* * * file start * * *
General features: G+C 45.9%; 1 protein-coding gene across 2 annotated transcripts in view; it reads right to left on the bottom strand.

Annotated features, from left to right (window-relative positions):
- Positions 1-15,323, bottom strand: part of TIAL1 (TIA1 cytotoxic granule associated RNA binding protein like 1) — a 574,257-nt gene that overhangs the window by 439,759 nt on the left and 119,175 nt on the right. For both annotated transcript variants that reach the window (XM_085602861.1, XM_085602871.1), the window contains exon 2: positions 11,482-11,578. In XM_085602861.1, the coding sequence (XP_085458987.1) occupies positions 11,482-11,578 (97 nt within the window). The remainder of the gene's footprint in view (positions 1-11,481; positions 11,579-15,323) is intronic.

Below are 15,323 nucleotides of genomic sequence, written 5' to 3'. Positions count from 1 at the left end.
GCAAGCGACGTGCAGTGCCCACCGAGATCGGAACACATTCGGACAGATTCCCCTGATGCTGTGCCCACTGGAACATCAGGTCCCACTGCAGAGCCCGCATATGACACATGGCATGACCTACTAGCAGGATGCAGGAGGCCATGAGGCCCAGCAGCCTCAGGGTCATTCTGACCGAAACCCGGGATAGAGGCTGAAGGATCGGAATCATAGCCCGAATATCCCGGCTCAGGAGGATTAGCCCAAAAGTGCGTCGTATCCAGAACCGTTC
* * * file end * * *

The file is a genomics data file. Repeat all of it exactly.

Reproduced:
General features: G+C 45.9%; 1 protein-coding gene across 2 annotated transcripts in view; it reads right to left on the bottom strand.

Annotated features, from left to right (window-relative positions):
- Positions 1-15,323, bottom strand: part of TIAL1 (TIA1 cytotoxic granule associated RNA binding protein like 1) — a 574,257-nt gene that overhangs the window by 439,759 nt on the left and 119,175 nt on the right. For both annotated transcript variants that reach the window (XM_085602861.1, XM_085602871.1), the window contains exon 2: positions 11,482-11,578. In XM_085602861.1, the coding sequence (XP_085458987.1) occupies positions 11,482-11,578 (97 nt within the window). The remainder of the gene's footprint in view (positions 1-11,481; positions 11,579-15,323) is intronic.

Below are 15,323 nucleotides of genomic sequence, written 5' to 3'. Positions count from 1 at the left end.
GCAAGCGACGTGCAGTGCCCACCGAGATCGGAACACATTCGGACAGATTCCCCTGATGCTGTGCCCACTGGAACATCAGGTCCCACTGCAGAGCCCGCATATGACACATGGCATGACCTACTAGCAGGATGCAGGAGGCCATGAGGCCCAGCAGCCTCAGGGTCATTCTGACCGAAACCCGGGATAGAGGCTGAAGGATCGGAATCATAGCCCGAATATCCCGGCTCAGGAGGATTAGCCCAAAAGTGCGTCGTATCCAGAACCGTTC